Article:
Some people are lucky enough to know exactly what they want to do in life and love the career path they've followed. Others, however, don't know where their true passions lie, or pursue their dream career only to find out later on that they hate it. Doing what you love and loving what you do is important for long-term career satisfaction and success, but how exactly do you follow your heart and find a job or start a business that you truly enjoy? Here are 13 tips for doing what you love for a living.
Do some soul searching
Steve Zeitchik, founder and CEO of Focal Point Strategies, said that to do something you love, you have to first spend time thinking deeply about things that bring you enjoyment.
"Take a step back and figure out what it is that you enjoy doing," including as many specifics and details as possible," Zeitchik said. "Don't categorize it into a specific career or industry."
Only after you come up with the list of things that bring you joy should you think about the careers that each might fit.
Make time to make it happen
Once you've determined which of your passions you want to shape into a career, Deirdre Maloney, business consultant and president of Momentum, said it is critical to take the steps necessary to turn that idea into a reality.
"Once we pinpoint ideas, we need to do something decidedly not passionate: schedule time in our calendars to come up with our plan to get there," Maloney told Business News Daily. "The plan must be written down, even if it's broken out into tiny, baby steps."
Figure out how to profit from your passion
Melanie Connellee, executive coach and president of business consulting company MLC Group said that to turn something you love into a business, you have to determine how to make money from it.
"Spend some time brainstorming," said Connellee. "Look at it from several avenues — from your perspective, from the buyer's perspective, the end user's perspective and the audience perspective."
For example, she said, people who love art could fund their passions in several ways, including by teaching art, working in a gallery or doing portraits.
It's OK to make a major career change, but you also have to be realistic about it. David Ruch, performer and teaching artist, said he broke off from a white-collar job in marketing in 1992 to pursue a career in music, but his advice is not to assume doing a job you love is going to be a utopia.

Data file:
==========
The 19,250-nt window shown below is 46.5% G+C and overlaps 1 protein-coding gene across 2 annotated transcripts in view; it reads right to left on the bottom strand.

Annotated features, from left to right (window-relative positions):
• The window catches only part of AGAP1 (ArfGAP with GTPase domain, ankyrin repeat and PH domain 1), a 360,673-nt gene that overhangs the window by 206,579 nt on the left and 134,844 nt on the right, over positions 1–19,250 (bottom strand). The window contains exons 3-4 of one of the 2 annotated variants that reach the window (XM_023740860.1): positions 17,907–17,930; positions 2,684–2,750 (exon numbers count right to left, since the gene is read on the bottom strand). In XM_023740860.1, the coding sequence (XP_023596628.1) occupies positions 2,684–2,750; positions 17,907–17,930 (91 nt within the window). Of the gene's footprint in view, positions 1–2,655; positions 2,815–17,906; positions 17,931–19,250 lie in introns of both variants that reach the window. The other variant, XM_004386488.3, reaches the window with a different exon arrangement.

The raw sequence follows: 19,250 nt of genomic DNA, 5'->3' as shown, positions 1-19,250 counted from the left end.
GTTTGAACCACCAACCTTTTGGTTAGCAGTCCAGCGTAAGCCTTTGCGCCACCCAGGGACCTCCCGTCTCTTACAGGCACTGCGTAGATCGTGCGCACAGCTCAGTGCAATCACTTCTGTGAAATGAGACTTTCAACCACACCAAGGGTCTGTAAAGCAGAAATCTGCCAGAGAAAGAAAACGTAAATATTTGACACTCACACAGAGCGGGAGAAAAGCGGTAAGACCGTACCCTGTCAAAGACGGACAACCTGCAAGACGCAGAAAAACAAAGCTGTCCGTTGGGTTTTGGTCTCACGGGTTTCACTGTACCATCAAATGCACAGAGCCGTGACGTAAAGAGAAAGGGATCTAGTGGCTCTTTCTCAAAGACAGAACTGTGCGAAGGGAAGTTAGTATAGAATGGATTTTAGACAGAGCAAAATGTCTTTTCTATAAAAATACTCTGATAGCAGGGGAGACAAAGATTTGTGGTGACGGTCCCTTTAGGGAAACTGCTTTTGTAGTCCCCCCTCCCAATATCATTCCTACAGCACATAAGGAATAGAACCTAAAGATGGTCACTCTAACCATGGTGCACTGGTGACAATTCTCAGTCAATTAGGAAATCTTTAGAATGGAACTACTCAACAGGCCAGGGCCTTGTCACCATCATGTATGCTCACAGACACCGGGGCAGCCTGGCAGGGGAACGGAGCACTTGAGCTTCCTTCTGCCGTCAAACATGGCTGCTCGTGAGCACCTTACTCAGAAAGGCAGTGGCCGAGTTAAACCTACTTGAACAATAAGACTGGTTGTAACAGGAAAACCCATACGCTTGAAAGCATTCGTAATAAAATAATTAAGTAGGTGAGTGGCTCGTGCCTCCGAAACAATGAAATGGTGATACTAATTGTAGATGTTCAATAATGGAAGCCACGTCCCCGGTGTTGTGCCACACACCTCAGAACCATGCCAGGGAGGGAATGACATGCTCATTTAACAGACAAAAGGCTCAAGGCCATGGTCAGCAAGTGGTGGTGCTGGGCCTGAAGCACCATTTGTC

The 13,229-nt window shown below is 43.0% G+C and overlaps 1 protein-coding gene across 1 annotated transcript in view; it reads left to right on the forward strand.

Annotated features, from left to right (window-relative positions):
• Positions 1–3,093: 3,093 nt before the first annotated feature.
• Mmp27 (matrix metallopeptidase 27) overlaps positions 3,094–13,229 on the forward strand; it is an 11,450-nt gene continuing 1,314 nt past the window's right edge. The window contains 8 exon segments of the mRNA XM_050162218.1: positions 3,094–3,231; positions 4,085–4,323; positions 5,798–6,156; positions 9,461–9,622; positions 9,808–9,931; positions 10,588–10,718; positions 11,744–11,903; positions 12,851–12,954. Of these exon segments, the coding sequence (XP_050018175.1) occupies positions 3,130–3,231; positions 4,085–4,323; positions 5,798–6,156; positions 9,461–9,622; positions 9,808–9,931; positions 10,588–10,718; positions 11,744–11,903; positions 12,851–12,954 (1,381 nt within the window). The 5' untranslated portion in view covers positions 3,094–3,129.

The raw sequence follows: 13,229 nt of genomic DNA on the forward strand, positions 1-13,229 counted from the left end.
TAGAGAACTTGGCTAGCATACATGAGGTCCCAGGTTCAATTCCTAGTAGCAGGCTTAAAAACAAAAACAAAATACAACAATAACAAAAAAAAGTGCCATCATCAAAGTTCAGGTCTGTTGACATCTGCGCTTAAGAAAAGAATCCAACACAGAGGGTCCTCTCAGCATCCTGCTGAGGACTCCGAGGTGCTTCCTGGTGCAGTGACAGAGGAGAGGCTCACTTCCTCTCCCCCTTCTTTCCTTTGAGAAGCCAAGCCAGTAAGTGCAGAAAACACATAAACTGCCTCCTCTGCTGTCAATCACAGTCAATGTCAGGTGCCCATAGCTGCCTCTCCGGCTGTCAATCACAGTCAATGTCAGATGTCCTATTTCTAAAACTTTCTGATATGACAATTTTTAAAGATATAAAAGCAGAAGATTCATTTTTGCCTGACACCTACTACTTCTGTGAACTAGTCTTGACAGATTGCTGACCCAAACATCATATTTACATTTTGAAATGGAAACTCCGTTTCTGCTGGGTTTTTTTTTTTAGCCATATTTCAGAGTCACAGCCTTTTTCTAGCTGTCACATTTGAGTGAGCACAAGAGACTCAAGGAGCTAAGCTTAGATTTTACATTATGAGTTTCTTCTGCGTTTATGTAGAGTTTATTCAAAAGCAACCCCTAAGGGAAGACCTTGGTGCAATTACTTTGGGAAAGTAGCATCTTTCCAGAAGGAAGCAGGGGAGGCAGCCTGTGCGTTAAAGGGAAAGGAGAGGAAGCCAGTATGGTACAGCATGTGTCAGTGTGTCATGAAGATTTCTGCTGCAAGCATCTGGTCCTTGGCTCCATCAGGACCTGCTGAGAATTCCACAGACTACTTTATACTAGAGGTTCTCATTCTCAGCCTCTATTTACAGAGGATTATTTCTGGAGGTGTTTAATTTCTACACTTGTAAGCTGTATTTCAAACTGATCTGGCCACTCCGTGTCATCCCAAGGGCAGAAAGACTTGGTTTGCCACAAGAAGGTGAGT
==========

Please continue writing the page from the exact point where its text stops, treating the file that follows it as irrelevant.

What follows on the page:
"Treat it like a job and work twice as hard as you ever have before," Ruch said. "You'll need to, but you also won't mind because you really believe in what you're doing. I've seen too many people branch out to pursue a passion without realizing they are now entrepreneurs and will be wearing several new hats that might not fit quite so well at first."
Surround yourself with supportive people
Sara DiVello knows firsthand what it takes to make the switch to a true passion, having left her corporate public relations job to become a yoga teacher and author. She believes the key is surrounding yourself with supportive people.
"Because your colleagues may feel just as trapped and scared, a dynamic can evolve where they can actually contribute to holding you back," DiVello said. "Some co-workers were overtly discouraging, telling me I'd be back, that I'd miss it."
DiVello said the support of friends can make people feel less alone — and much braver.
When you're trying to pursue a career that you love, make sure you network and find peers and mentors to help you in the process.
Identify people in your network and beyond who hold your dream job — or something close to it — and ask for an opportunity to speak to them," said Alyssa Gelbard, founder and president of career consulting firm Resume Strategists. "If you don't know people well, initiating conversation via LinkedIn is a great way to start. Tell them you are making a career change and conducting research and due diligence to make a well-informed move."
Gelbard said to ask about their education, career progression and the challenges they've faced, along with the skills and experiences and connections they've acquired along the way. You should also look for people who work in your desired job, and conduct webinars or give talks or book signings as well.
"Attend these events, if possible, or watch them online," Gelbard said. "Reach out to speakers afterwards and tell them how much you enjoyed the event and be sure to mention a specific part. Also mention the career change you are pursuing and ask if they might have a few minutes to speak [to you] in the next few weeks. You'd be surprised at how generous people are with their time, particularly when you are asking them to talk about themselves and how they got to where they are today."